Heartworm infection in apparently healthy animals is usually detected with blood tests for a heartworm substance called an "antigen" or microfilaria, although neither test is consistently positive until about seven months after infection has occurred. Heartworm infection may also occasionally be detected through ultrasound and/or x-ray images of the heart and lungs, although these tests are usually used in animals already known to be infected.


Heartworm disease is preventable! We recommend that all pet owners take steps now to talk to us about how to best protect their pets from this dangerous disease. Heartworm prevention is safe, easy and inexpensive. While treatment for heartworm disease in dogs is possible, it is a complicated and expensive process, taking weeks for infected animals to recover. There is no effective treatment for heartworm disease in cats, so it is imperative that disease prevention measures be taken for cats. There are a variety of options for preventing heartworm infection in both dogs and cats, including daily and monthly tablets and chewables, monthly topicals and a six-month injectable product available only for dogs. All of these methods are extremely effective, and when administered properly on a timely schedule, heartworm infection can be completely prevented. These medications interrupt heartworm development before adult worms reach the lungs and cause disease. It is your responsibility to faithfully maintain the prevention program you have selected in consultation with your veterinarian.

When does my pet need blood work?

Yearly blood work should be performed to detect infections and diseases. This helps us detect disease early. In many situations early detection is essential for more effective treatment. The type of blood work will be determined specifically for each pet depending on his or her individual needs. This is convenient to do at the time of the annual heartworm test, but can be done at any time of year.

How many months should my pet be on Heartworm prevention medication?

We recommended your pet be on heartworm prevention for the entire year. It is administered one time per month either by pill or by topical application. Depending on the specific product you and your veterinarian choose for your pet, heartworm prevention medication can prevent other parasite infestations including internal parasites (intestinal parasites) and external parasites (fleas and ticks). Some of these parasites can be communicated to people! A simple blood test will get your pet started.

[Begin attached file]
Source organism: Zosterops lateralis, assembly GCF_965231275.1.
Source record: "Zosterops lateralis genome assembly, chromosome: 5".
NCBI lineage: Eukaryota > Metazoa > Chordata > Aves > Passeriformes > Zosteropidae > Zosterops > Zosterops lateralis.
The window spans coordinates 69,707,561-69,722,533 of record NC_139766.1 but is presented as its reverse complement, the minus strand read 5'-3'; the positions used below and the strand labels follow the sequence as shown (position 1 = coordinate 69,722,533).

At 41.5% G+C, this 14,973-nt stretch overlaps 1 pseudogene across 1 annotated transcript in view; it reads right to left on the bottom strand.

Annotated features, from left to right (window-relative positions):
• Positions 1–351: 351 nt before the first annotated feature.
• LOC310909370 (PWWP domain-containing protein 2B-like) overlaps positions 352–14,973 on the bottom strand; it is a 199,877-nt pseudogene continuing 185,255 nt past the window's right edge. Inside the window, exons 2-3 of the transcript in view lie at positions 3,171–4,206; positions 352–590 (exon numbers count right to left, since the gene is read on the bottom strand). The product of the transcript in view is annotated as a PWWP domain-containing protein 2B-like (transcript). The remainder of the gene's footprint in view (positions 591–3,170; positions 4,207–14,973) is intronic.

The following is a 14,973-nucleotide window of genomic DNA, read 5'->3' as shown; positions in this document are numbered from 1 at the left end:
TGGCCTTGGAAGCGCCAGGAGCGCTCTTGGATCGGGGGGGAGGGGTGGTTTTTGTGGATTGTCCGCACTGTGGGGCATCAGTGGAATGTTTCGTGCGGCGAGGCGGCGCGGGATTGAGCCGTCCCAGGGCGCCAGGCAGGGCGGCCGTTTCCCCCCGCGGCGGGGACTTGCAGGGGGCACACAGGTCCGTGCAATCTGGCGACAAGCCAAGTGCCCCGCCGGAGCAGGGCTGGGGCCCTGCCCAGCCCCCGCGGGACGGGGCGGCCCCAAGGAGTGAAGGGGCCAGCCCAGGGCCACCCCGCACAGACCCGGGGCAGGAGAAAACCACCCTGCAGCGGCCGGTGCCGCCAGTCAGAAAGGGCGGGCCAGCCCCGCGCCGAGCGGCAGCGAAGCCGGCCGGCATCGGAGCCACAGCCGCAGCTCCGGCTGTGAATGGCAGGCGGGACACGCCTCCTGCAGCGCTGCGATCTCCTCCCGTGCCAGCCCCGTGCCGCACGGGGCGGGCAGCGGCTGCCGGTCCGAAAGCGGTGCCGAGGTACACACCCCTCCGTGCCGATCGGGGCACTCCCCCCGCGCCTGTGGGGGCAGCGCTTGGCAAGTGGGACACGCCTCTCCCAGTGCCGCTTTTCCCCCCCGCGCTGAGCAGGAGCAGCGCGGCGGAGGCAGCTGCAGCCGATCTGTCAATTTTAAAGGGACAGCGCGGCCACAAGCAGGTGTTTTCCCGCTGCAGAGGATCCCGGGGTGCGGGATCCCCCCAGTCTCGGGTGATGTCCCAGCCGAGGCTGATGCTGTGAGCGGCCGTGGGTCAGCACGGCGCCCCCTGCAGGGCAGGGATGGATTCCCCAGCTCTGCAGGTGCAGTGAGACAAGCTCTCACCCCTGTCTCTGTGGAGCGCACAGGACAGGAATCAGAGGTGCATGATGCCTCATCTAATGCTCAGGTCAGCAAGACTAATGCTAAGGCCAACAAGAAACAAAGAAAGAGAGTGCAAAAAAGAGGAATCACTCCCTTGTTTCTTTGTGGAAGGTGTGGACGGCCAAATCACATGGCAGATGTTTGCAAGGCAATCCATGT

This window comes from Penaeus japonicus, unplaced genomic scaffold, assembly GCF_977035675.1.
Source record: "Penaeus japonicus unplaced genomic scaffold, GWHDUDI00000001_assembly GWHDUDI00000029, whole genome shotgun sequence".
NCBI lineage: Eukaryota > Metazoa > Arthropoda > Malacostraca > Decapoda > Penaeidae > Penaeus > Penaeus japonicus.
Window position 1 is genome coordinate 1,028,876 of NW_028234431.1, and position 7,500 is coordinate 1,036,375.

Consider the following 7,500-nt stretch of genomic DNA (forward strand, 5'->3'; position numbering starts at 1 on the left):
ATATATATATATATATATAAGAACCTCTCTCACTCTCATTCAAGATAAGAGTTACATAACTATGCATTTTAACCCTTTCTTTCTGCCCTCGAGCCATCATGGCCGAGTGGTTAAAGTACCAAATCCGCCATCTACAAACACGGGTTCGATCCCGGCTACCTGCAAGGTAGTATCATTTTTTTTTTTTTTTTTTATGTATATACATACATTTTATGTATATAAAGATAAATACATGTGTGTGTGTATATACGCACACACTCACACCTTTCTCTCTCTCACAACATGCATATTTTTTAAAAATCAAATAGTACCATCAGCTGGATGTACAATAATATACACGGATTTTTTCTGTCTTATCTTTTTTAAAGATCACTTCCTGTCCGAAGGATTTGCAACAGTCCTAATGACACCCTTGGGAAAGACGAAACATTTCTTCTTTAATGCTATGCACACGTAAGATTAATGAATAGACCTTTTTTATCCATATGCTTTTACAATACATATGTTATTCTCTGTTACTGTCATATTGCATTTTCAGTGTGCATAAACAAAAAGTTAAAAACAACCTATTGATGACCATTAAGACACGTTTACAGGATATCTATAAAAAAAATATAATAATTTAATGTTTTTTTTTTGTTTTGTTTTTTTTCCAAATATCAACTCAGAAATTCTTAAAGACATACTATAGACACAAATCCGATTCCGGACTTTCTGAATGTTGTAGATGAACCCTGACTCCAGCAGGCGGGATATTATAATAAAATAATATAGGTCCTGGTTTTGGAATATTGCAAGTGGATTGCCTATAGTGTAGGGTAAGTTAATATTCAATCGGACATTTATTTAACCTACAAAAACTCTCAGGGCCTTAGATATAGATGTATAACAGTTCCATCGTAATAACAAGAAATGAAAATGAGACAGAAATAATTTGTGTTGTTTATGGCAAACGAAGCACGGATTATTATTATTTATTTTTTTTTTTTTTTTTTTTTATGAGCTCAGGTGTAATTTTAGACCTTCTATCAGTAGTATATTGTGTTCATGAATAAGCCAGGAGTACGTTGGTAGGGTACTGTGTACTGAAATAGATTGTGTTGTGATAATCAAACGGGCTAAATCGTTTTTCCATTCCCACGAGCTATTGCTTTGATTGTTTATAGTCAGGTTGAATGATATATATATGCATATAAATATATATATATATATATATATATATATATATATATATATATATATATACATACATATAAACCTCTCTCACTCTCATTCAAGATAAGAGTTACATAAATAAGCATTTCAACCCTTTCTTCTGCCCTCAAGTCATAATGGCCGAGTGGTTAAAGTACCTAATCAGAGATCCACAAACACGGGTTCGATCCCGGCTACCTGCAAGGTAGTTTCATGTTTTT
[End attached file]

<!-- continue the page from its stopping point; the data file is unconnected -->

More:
Why does my dog need a blood test before purchasing heartworm prevention?

Dogs could get sick (vomiting, diarrhea, and/or death) if placed on heartworm prevention when they have heartworm disease. Even if they have been on heartworm prevention year round there is always the possibility that the product may have failed for various reasons (your pet spit out the pill, did not absorb the pill appropriately, topical medicine was not applied properly, forgot to administer medication on time, etc.) and the earlier we can treat you pet for heartworm disease the better the prognosis. ALL companies will guarantee their product providing you use the heartworm prevention year round and are performing yearly heartworm test. When starting heartworm prevention, or if your pet has not been on heartworm prevention year round, it is important that you perform a heartworm test 6 months after starting the prevention to rule out the pre-patent period. The pre-patent period refers to the time in which a dog has early developmental larvae which cannot be detected on a heartworm test, even though your dog is already harboring heartworm infection. If you do not do this it is possible the manufacturer of the products may not cover your pet’s treatment should they test positive for heartworm disease in the future.

My pet never goes outside so does it really need heartworm prevention?

Yes. Heartworm disease is transmitted through the bite of a mosquito and all mosquitoes get into houses.

Doesn’t the fecal sample test for heartworms?

No. Heartworm disease is a blood-borne disease that is transmitted through mosquitoes. A simple blood test will confirm whether or not you dog has heartworm disease.

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American Animal Hospital Association American Veterinary Medical Association Rhode Island Veterinary Medical Association American Association of Feline Practitioners Potter League for Animals American Heartworm Society

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Portsmouth Veterinary Clinic © 2018
944 East Main Rd. Portsmouth, RI 02871
PHONE 401-683-0803